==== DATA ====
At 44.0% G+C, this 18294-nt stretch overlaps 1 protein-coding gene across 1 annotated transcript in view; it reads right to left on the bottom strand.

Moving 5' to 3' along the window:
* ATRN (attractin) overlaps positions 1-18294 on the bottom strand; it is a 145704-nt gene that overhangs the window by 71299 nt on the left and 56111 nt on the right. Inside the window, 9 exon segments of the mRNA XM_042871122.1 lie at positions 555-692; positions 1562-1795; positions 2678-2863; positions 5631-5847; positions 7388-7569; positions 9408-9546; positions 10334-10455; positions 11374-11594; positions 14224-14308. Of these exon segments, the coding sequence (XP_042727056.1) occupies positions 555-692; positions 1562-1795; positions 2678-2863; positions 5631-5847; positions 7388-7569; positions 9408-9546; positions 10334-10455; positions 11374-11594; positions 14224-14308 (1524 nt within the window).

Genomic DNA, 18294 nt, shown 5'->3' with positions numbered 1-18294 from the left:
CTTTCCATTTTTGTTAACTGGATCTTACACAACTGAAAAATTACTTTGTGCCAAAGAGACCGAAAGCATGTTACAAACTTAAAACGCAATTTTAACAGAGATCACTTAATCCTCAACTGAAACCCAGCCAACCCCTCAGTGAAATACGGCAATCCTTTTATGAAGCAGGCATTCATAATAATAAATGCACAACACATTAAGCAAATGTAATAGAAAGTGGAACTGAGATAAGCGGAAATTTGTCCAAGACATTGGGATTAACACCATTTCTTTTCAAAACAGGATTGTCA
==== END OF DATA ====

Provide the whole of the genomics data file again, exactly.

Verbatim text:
At 44.0% G+C, this 18294-nt stretch overlaps 1 protein-coding gene across 1 annotated transcript in view; it reads right to left on the bottom strand.

Moving 5' to 3' along the window:
* ATRN (attractin) overlaps positions 1-18294 on the bottom strand; it is a 145704-nt gene that overhangs the window by 71299 nt on the left and 56111 nt on the right. Inside the window, 9 exon segments of the mRNA XM_042871122.1 lie at positions 555-692; positions 1562-1795; positions 2678-2863; positions 5631-5847; positions 7388-7569; positions 9408-9546; positions 10334-10455; positions 11374-11594; positions 14224-14308. Of these exon segments, the coding sequence (XP_042727056.1) occupies positions 555-692; positions 1562-1795; positions 2678-2863; positions 5631-5847; positions 7388-7569; positions 9408-9546; positions 10334-10455; positions 11374-11594; positions 14224-14308 (1524 nt within the window).

Genomic DNA, 18294 nt, shown 5'->3' with positions numbered 1-18294 from the left:
CTTTCCATTTTTGTTAACTGGATCTTACACAACTGAAAAATTACTTTGTGCCAAAGAGACCGAAAGCATGTTACAAACTTAAAACGCAATTTTAACAGAGATCACTTAATCCTCAACTGAAACCCAGCCAACCCCTCAGTGAAATACGGCAATCCTTTTATGAAGCAGGCATTCATAATAATAAATGCACAACACATTAAGCAAATGTAATAGAAAGTGGAACTGAGATAAGCGGAAATTTGTCCAAGACATTGGGATTAACACCATTTCTTTTCAAAACAGGATTGTCA